In the machine shop hang thousands of belts, tools, bolts, nuts and even a pipe wrench the size of a man. Some of the larger machines came from old World War II Navy ships. In all, the shop has more than 100,000 parts that will need to be used at any given moment, because as Miller says, “there’s no stopping them barrels. They will always fill those barrels.”

If the Buffalo Trace doesn’t own the part, they must call the vendor who will take their call 2 a.m. “They don’t make many of these pieces anymore,” says Ryan O’Neal, a maintenance technician. “Most of the pumps were made in the 1940s.”  

Sometimes, the vendors help them find newer parts that are more efficient. After replacing sump pumps every year, the pump specialist vendor helped Buffalo Trace determine the former sump pump wasn’t rated for the high heat coming down the pipe. Instead of spending $4,500 to repair the sump pump seals, they just upgraded the pump. It’s scheduled to be replaced again in a few years.

Sometimes they have to repair the same thing twice. And sometimes the valve or whatever hasn’t been repaired in 40 years. Prior to the governmental budget cuts of the 1980s, government officials would oversee all distillery repairs and crimp a metal tag the repair. It’s a fun day when Buffalo Trace worker comes across these tags, O’Neal says.

On any given day, you really have no idea what you’re to repair, but “you have to be multi skilled,” Gary Mullins, maintenance technician, because at any minute the evaporators could go out in the dry house, which would cause the stills to shut down, which would cause the fermenters to shut down, which would cause the cookers to shut down.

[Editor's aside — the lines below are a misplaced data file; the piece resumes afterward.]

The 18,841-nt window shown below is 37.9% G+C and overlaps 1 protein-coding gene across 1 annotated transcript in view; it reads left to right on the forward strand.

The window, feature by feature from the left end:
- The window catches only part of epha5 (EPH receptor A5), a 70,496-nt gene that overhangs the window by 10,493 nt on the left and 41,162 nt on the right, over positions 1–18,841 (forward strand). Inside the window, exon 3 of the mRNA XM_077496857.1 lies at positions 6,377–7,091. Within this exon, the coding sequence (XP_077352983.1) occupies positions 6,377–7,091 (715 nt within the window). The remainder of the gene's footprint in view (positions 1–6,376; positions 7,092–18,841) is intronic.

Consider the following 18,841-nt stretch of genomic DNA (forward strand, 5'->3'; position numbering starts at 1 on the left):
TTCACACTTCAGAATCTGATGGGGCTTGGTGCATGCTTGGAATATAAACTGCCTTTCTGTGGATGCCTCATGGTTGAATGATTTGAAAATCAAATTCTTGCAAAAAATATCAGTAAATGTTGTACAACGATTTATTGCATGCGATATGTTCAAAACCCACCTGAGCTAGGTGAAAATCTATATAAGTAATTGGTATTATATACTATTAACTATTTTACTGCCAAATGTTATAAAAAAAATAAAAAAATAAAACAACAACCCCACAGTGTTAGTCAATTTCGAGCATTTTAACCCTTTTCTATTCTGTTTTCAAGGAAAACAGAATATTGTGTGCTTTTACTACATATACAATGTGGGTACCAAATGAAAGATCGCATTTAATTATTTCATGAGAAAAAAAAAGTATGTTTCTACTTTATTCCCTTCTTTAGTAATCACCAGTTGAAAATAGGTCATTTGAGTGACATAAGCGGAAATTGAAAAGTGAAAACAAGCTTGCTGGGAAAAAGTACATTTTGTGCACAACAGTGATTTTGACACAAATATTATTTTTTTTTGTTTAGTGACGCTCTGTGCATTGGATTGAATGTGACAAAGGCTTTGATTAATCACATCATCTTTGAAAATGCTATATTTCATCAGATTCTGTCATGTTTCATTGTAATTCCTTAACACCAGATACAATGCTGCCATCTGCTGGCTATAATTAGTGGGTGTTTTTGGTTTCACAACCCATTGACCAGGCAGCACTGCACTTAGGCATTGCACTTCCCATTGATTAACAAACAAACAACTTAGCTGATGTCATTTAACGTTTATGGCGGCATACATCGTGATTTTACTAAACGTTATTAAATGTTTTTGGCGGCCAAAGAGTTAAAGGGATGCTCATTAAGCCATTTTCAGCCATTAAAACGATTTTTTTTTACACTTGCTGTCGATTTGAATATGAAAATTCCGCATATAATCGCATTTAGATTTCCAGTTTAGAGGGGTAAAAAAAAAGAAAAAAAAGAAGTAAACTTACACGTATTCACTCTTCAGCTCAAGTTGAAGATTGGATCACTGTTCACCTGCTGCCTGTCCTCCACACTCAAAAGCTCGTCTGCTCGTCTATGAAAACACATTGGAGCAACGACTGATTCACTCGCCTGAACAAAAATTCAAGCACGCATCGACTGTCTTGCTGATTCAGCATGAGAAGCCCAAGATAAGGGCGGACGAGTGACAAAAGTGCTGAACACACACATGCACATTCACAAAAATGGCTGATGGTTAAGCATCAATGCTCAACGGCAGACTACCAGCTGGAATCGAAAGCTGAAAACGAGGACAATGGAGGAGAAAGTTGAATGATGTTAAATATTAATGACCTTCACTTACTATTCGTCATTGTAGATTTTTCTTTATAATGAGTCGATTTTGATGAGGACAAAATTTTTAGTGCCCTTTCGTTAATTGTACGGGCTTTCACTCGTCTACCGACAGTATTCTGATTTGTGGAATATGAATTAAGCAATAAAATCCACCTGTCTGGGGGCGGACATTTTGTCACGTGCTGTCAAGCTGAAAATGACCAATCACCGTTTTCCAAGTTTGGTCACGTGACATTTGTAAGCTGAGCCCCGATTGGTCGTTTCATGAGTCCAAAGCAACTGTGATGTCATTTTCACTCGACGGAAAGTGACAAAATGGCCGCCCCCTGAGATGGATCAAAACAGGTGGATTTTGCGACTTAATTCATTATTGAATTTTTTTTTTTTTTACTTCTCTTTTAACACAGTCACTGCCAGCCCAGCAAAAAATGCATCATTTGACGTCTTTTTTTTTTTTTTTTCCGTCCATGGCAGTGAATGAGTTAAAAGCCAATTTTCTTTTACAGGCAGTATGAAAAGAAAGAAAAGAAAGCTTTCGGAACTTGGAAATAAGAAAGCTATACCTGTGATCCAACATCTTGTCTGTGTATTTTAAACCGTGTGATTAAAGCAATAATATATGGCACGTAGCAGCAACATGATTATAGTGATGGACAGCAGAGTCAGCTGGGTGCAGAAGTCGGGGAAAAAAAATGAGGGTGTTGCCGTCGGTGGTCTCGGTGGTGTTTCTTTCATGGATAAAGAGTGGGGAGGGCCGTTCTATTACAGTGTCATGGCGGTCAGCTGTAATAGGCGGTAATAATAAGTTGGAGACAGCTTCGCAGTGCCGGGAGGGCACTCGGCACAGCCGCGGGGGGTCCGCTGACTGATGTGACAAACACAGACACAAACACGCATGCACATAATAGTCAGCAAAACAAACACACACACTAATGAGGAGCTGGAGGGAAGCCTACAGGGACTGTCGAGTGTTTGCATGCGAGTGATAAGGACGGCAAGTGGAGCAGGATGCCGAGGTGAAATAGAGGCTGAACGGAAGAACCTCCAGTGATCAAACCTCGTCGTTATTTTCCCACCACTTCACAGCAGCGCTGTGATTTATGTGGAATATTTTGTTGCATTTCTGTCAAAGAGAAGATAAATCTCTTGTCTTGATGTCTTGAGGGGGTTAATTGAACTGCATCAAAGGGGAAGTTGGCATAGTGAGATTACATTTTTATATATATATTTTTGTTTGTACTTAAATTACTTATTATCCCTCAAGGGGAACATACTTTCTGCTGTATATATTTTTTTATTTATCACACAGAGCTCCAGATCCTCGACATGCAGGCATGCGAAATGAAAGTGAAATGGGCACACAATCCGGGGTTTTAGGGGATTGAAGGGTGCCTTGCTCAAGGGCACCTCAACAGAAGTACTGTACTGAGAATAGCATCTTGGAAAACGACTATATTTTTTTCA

“It’s a domino effect,” says Billy Bob Cunningham, maintenance technician. “If something shuts down, it backs up. Depending on how long it’s down, it can shut {the distillery} completely down.”

As for what’s the most important piece of equipment to prevent the domino effect, well, that’s a matter of debate. The boiler is the lifeblood of the plant, followed by the air compressor, and really anything electrical, the workers conclude. 

What about the biggest pain in the ass to fix?

That’s also up for debate, too.

If the dryer house goes down, that’s an automatic eight-hour shutdown. The cooling tower, 20 feet above ground, requires a two-day lead time for repair and six weeks to get the gear box part. There’s also cleaning out the bottom of the grain elevator or fixing any sump pump. But taking the pain-in-the-ass trophy just might be the five 75-foot-long river pumps withdrawing Kentucky River water to cool the distillery equipment. 

“If river pumps go down, we don’t have enough water to fill the reservoirs and that shuts the boilers down. There goes your domino effect,” Miller says.

Ryan O’Neal with a big wrench.

Miller and the rest of the team work all hours of the day and weekend to keep Buffalo Trace running. They keep the distillery going, but are not a part of the tour, marketing or barrel mingling. They’re hidden in plain sight, welding things, tightening bolts, cleaning tubes and greasing gears. Every distillery has these highly skilled workers, who keep the equipment humming so you may drink bourbon. Oh sure, they get paid and might get an occasional bottle of whiskey on the company—call that a perk of the job. But their hands stand between your bourbon and the dreaded domino effect.